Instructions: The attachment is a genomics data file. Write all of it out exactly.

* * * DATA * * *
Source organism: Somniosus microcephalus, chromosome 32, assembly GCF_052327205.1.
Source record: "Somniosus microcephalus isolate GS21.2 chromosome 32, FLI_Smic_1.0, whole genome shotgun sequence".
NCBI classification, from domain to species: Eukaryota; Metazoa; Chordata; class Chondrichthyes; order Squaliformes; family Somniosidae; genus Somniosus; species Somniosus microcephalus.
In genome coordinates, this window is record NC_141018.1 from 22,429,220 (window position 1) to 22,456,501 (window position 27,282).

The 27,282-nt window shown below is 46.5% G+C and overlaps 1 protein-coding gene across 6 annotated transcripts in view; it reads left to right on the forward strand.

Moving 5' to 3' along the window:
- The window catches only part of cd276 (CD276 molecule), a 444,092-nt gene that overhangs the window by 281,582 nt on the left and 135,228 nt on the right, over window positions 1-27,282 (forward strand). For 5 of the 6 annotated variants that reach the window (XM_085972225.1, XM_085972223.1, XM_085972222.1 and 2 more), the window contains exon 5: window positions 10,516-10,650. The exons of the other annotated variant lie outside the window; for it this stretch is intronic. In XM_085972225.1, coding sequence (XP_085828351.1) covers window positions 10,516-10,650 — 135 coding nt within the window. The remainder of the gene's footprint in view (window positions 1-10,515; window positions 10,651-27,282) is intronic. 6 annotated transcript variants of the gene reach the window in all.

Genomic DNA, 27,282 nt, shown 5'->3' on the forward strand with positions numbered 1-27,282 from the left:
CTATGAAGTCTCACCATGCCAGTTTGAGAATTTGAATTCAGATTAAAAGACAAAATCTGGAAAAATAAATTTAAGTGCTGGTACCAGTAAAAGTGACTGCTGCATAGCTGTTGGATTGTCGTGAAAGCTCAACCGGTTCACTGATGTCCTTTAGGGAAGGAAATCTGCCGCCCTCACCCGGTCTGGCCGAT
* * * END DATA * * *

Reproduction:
Source organism: Somniosus microcephalus, chromosome 32, assembly GCF_052327205.1.
Source record: "Somniosus microcephalus isolate GS21.2 chromosome 32, FLI_Smic_1.0, whole genome shotgun sequence".
NCBI classification, from domain to species: Eukaryota; Metazoa; Chordata; class Chondrichthyes; order Squaliformes; family Somniosidae; genus Somniosus; species Somniosus microcephalus.
In genome coordinates, this window is record NC_141018.1 from 22,429,220 (window position 1) to 22,456,501 (window position 27,282).

The 27,282-nt window shown below is 46.5% G+C and overlaps 1 protein-coding gene across 6 annotated transcripts in view; it reads left to right on the forward strand.

Moving 5' to 3' along the window:
- The window catches only part of cd276 (CD276 molecule), a 444,092-nt gene that overhangs the window by 281,582 nt on the left and 135,228 nt on the right, over window positions 1-27,282 (forward strand). For 5 of the 6 annotated variants that reach the window (XM_085972225.1, XM_085972223.1, XM_085972222.1 and 2 more), the window contains exon 5: window positions 10,516-10,650. The exons of the other annotated variant lie outside the window; for it this stretch is intronic. In XM_085972225.1, coding sequence (XP_085828351.1) covers window positions 10,516-10,650 — 135 coding nt within the window. The remainder of the gene's footprint in view (window positions 1-10,515; window positions 10,651-27,282) is intronic. 6 annotated transcript variants of the gene reach the window in all.

Genomic DNA, 27,282 nt, shown 5'->3' on the forward strand with positions numbered 1-27,282 from the left:
CTATGAAGTCTCACCATGCCAGTTTGAGAATTTGAATTCAGATTAAAAGACAAAATCTGGAAAAATAAATTTAAGTGCTGGTACCAGTAAAAGTGACTGCTGCATAGCTGTTGGATTGTCGTGAAAGCTCAACCGGTTCACTGATGTCCTTTAGGGAAGGAAATCTGCCGCCCTCACCCGGTCTGGCCGAT